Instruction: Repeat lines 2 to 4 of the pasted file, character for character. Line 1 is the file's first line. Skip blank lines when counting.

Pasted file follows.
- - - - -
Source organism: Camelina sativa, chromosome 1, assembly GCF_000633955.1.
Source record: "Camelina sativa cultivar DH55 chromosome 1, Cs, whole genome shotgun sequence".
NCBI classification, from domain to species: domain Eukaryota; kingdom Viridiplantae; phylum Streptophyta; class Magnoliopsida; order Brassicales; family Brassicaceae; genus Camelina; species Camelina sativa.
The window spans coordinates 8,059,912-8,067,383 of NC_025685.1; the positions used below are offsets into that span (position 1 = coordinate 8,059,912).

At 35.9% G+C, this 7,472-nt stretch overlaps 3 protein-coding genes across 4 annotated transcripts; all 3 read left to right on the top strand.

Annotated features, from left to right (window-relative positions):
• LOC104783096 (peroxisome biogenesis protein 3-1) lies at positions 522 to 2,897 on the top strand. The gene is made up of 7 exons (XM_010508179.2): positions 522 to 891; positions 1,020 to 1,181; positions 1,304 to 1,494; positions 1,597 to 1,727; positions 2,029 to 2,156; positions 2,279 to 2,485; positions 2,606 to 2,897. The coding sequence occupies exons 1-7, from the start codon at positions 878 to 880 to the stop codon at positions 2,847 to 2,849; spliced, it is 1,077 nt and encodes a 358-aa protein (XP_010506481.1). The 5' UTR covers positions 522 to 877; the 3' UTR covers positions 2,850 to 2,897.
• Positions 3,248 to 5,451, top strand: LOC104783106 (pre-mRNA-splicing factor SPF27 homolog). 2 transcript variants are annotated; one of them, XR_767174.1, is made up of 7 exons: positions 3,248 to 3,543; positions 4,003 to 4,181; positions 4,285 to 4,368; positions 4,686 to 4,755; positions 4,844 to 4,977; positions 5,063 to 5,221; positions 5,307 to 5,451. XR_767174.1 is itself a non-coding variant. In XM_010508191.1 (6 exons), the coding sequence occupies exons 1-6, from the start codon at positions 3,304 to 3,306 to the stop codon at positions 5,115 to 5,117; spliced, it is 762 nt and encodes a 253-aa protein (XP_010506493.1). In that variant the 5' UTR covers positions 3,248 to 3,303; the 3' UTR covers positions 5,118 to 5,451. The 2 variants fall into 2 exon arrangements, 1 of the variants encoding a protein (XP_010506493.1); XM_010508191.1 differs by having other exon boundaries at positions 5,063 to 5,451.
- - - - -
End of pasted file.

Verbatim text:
Source record: "Camelina sativa cultivar DH55 chromosome 1, Cs, whole genome shotgun sequence".
NCBI classification, from domain to species: domain Eukaryota; kingdom Viridiplantae; phylum Streptophyta; class Magnoliopsida; order Brassicales; family Brassicaceae; genus Camelina; species Camelina sativa.
The window spans coordinates 8,059,912-8,067,383 of NC_025685.1; the positions used below are offsets into that span (position 1 = coordinate 8,059,912).